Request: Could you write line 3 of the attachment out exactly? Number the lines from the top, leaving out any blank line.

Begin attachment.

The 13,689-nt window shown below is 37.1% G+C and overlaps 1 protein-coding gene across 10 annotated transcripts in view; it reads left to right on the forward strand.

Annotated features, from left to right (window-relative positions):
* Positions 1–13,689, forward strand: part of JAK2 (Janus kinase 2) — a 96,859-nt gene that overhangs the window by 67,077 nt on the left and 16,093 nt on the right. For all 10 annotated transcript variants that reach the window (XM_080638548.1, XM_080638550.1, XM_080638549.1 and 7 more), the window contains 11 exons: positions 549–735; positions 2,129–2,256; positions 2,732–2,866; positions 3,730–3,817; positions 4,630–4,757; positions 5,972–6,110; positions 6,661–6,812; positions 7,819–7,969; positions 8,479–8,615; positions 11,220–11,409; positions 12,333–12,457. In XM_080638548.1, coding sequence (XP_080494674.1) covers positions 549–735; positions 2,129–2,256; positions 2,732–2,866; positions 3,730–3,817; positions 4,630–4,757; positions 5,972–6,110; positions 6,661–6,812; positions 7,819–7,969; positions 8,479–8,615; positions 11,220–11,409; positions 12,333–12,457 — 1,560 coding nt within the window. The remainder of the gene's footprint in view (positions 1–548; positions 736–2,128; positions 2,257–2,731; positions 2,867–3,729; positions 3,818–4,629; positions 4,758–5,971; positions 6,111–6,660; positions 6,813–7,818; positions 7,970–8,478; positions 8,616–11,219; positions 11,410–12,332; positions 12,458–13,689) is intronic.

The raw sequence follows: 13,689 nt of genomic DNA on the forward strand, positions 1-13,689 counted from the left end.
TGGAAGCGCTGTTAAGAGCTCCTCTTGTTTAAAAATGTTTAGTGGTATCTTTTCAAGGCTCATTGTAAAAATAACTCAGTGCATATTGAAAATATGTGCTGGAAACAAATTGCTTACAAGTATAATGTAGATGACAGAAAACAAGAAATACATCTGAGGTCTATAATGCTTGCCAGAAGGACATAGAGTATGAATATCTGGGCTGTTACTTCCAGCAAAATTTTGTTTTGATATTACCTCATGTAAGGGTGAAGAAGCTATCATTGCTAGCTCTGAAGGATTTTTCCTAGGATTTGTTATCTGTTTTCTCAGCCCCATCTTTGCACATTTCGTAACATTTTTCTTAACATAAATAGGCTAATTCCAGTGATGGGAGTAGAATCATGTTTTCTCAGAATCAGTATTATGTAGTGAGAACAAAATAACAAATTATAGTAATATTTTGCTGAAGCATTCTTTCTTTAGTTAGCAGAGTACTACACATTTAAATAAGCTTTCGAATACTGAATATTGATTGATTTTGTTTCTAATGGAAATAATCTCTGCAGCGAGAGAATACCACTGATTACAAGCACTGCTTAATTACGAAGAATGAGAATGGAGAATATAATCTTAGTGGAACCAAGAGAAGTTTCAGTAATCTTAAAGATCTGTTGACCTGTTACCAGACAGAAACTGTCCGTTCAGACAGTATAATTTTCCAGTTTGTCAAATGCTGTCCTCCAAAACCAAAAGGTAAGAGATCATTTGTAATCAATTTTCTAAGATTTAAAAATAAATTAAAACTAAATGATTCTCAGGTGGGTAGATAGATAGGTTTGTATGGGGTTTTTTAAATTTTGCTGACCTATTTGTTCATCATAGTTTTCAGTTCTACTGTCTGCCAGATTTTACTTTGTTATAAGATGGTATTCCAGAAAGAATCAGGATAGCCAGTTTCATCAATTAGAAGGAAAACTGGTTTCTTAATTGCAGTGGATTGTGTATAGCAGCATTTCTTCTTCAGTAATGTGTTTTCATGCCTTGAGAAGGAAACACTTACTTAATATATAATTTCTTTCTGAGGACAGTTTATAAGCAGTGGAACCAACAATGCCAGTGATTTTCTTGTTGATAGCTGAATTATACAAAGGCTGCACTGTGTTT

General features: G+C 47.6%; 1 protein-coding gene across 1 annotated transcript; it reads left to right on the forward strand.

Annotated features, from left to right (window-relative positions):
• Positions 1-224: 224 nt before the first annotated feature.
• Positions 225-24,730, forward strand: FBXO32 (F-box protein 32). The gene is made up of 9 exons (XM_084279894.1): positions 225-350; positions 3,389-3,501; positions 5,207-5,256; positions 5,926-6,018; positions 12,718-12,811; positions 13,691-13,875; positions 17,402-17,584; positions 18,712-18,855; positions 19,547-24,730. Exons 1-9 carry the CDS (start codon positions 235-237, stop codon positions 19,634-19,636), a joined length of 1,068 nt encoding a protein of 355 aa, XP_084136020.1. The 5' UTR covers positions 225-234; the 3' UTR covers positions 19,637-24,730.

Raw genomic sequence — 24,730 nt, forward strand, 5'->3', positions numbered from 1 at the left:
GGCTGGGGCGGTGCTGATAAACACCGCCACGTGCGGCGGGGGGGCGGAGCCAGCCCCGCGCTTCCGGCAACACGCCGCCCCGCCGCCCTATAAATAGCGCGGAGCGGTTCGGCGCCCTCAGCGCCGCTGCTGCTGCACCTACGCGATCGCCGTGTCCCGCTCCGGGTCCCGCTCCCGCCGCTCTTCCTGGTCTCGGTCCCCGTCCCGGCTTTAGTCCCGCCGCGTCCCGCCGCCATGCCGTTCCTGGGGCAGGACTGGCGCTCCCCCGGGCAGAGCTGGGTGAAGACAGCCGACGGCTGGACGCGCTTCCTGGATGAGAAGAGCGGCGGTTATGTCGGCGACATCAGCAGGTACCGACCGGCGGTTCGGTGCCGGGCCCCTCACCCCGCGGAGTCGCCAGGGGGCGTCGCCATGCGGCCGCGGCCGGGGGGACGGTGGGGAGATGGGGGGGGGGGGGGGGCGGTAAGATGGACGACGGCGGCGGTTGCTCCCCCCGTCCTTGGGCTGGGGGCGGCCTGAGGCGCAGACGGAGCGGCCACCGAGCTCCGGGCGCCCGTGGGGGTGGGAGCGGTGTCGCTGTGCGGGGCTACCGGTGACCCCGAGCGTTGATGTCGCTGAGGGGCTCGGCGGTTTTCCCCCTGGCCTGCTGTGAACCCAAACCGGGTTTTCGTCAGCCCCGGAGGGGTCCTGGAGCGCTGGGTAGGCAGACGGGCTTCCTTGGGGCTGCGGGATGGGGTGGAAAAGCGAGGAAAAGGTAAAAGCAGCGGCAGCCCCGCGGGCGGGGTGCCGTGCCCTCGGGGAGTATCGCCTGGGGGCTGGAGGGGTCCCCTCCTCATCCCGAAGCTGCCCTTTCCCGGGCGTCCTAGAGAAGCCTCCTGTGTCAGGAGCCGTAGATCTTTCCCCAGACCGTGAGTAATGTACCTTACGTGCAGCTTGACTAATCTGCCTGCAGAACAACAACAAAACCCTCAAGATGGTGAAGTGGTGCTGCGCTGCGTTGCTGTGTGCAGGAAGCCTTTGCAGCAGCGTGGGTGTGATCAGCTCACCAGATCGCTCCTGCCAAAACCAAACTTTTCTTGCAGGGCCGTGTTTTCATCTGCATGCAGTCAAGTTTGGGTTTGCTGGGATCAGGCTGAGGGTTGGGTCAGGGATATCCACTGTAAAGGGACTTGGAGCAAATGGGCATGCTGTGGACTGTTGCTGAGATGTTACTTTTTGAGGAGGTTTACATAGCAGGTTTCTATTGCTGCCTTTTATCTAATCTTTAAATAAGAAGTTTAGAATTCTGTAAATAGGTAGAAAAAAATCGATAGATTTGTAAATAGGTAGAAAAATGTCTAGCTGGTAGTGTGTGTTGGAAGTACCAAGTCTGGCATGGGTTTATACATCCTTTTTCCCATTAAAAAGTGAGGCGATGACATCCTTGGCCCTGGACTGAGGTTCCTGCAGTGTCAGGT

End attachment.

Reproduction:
* Positions 1–13,689, forward strand: part of JAK2 (Janus kinase 2) — a 96,859-nt gene that overhangs the window by 67,077 nt on the left and 16,093 nt on the right. For all 10 annotated transcript variants that reach the window (XM_080638548.1, XM_080638550.1, XM_080638549.1 and 7 more), the window contains 11 exons: positions 549–735; positions 2,129–2,256; positions 2,732–2,866; positions 3,730–3,817; positions 4,630–4,757; positions 5,972–6,110; positions 6,661–6,812; positions 7,819–7,969; positions 8,479–8,615; positions 11,220–11,409; positions 12,333–12,457. In XM_080638548.1, coding sequence (XP_080494674.1) covers positions 549–735; positions 2,129–2,256; positions 2,732–2,866; positions 3,730–3,817; positions 4,630–4,757; positions 5,972–6,110; positions 6,661–6,812; positions 7,819–7,969; positions 8,479–8,615; positions 11,220–11,409; positions 12,333–12,457 — 1,560 coding nt within the window. The remainder of the gene's footprint in view (positions 1–548; positions 736–2,128; positions 2,257–2,731; positions 2,867–3,729; positions 3,818–4,629; positions 4,758–5,971; positions 6,111–6,660; positions 6,813–7,818; positions 7,970–8,478; positions 8,616–11,219; positions 11,410–12,332; positions 12,458–13,689) is intronic.